You're unique - so is your agent!
If it’s been a long time since you’ve considered buying or selling a home, you probably have questions about today’s market. A real estate professional can explain the trends and offer solid advice.
There are many reasons to relocate to a new home in your retirement or near-retirement – maintenance issues, financial issues, health issues and more. You’ll find an agent very understanding and willing to help.
During this sometimes challenging transition, you must consider the housing alternatives, a location of medical services and hospitals, the effect of estate taxes and more. A real estate agent may not be qualified to offer financial advice, but the agent is part of a large network of professionals prepared to assist you with every aspect of your move.
You may be looking to relocate to a retirement community or you may need the services of an assisted-living center. Maybe you’re in your early golden years and still working, looking to fulfill the dream of the lifestyle you’ve worked so hard to attain. Everyone’s situation is unique, and you deserve to be treated with the respect and understanding that your unique situation presents.
When you’re ready to begin your search, rely on a professional to offer you all the options and put you in touch with a whole team of professionals who are ready to help you during this exciting time!
The three ingredients in the recipe for success!
Have you ever noticed the racks and stacks of colorful merchandise displayed near the checkout lane of your grocery or department store? Known as "impulse" displays, they catch your attention, making you consider one last selection "on impulse." This kind of merchandising works because it grabs your attention when you literally have your money in your hand.
Merchandising is important in real estate, too. When selling your home, choose an agent who understands the concept, and demonstrates a history of merchandising homes by positioning them favorably in the eyes of prospective buyers.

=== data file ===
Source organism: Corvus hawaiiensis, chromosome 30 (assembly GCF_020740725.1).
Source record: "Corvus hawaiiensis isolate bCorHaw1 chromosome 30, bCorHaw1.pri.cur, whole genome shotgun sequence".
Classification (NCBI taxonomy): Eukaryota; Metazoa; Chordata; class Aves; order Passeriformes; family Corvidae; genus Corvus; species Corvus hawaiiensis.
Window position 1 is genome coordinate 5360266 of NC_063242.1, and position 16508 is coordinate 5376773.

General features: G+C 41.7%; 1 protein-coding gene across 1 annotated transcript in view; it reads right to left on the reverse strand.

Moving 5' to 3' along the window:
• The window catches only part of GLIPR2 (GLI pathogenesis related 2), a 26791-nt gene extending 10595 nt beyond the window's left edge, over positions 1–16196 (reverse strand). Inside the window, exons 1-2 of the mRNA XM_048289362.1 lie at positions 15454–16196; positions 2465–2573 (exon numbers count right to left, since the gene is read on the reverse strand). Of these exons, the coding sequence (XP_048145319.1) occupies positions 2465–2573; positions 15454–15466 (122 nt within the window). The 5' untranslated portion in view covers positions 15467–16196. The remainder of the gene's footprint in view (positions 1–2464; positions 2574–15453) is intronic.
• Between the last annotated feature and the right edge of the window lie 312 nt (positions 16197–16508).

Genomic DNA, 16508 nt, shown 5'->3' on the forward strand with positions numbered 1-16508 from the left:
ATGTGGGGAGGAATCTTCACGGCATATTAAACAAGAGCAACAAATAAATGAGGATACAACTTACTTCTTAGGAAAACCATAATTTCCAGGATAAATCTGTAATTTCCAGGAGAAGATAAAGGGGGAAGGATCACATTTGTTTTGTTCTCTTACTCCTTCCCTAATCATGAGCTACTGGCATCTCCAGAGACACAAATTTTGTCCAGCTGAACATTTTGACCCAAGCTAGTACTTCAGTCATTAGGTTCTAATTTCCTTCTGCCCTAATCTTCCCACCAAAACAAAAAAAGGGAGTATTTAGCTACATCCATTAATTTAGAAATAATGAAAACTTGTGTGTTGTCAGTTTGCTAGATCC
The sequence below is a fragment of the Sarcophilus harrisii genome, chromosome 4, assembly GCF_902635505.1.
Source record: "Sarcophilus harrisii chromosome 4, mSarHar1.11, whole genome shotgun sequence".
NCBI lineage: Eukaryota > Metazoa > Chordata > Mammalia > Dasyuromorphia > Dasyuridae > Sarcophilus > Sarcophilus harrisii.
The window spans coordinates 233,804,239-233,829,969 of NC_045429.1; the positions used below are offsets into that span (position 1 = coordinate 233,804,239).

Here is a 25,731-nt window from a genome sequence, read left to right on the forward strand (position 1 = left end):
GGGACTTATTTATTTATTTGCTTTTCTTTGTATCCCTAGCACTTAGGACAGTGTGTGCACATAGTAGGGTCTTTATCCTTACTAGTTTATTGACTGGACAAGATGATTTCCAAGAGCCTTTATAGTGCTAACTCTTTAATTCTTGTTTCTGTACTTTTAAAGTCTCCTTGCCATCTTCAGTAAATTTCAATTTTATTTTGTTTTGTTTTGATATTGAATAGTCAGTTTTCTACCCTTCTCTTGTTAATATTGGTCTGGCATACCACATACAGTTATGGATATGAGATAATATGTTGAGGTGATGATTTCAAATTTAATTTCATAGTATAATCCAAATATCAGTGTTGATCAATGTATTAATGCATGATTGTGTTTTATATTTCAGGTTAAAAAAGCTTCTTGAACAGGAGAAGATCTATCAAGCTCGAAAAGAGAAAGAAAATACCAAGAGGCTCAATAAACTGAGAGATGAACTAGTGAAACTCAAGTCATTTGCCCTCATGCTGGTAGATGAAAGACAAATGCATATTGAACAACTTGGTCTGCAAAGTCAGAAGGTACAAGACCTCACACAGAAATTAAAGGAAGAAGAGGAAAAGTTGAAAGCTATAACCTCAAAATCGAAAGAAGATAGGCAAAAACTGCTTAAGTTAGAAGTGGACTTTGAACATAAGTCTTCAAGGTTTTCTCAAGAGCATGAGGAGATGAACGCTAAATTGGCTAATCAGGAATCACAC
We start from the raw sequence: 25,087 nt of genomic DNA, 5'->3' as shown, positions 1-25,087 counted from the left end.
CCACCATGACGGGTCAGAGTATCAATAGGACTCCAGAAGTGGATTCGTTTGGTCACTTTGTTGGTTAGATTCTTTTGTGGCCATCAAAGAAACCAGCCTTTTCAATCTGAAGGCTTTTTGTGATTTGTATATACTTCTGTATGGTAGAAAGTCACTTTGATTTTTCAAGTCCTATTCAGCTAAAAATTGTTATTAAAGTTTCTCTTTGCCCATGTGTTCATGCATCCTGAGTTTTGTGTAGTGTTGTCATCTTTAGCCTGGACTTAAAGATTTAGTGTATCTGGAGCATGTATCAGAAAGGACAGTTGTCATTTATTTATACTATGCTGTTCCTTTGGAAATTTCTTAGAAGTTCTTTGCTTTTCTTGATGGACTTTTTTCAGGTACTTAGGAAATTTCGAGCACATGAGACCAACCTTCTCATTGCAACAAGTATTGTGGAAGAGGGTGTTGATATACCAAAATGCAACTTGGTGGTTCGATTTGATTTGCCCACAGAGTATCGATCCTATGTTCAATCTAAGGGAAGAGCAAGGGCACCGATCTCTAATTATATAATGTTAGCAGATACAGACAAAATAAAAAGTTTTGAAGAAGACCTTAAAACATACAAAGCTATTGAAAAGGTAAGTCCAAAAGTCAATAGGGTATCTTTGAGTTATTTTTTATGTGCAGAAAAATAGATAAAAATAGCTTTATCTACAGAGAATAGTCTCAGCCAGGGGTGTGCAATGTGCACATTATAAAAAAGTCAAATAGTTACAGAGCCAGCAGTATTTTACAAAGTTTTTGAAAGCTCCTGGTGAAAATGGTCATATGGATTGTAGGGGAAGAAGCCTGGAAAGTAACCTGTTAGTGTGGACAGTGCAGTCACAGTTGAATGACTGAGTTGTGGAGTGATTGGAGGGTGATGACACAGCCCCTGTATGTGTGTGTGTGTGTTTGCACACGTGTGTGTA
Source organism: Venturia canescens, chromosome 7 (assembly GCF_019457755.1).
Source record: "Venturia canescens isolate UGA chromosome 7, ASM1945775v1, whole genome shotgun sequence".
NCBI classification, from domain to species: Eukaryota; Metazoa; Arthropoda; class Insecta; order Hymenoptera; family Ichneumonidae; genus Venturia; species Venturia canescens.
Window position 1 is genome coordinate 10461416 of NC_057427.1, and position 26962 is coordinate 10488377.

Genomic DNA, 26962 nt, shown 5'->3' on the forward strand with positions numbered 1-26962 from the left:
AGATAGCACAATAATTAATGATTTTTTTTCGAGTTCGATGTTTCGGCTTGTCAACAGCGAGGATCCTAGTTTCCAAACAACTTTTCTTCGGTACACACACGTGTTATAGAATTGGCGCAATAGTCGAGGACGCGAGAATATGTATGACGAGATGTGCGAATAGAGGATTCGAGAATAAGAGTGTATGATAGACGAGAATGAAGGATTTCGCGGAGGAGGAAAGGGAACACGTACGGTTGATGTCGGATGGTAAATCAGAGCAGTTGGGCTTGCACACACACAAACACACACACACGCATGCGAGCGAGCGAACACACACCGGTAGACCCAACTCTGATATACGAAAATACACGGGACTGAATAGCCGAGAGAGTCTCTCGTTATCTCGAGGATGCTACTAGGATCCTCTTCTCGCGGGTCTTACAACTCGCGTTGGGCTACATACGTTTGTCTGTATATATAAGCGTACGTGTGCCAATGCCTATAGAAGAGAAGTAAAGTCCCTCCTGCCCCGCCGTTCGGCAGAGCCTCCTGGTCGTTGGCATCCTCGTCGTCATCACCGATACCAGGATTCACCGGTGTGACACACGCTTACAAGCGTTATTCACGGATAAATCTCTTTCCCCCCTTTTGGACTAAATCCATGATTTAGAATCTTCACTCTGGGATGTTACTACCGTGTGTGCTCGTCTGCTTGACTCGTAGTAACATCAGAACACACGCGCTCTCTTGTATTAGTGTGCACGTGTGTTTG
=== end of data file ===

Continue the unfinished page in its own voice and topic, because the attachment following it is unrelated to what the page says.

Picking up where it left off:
Three ingredients produce successful merchandising:
- An attractive product
- The right price
- Exposure to buyers
First, you must offer an attractive product - a home in excellent condition. Your real estate agent provides tips to make your home stand out.
You must also price your home fairly. That means it must be at, or sometimes below, fair market value. Your agent researches local market information to help you arrive at the right price.
The third ingredient - exposure to buyers - is your agent's challenge. If you offer a home in dazzling condition at the right price, you may expect an aggressive marketing plan, targeting all potential buyers, as well as other real estate agents who bring their buyers. Ask your agent about merchandising your home. It really makes a difference.
Moving day for the kids!
Have you discovered that you (and your family) have to relocate? Even if you’ve contacted a real estate agent, found a great home, and feel prepared for the move, your children may not share your enthusiasm.
Experience shows there can be two emotions at play, depending on your child’s age – fear or anger. Young children may fear the unknown – where will they go to school? How will they make new friends? Where will they play and have fun?
Show them how they’ll continue all their activities in their new community. Visit the school, spend time in the park, and drive them through the neighborhood where other children are playing.
If you’ve got teenage kids, you may face resentment about moving. They feel more established in their schools, sports, and friendships. Accentuate the positive - maybe the sports program is one of the best in the state, and maybe their best friend can visit over school break.
If you can move during the school year, so much the better. They’ll immediately begin to make new friends, instead of spending potentially lonely months during a summer vacation.
Explain that you’re making transitions in your activities and relationships, too, and how excited you are to develop new interests and learn about your new home together. Children are amazingly adaptable – they may just surprise you! Enjoy your journey together!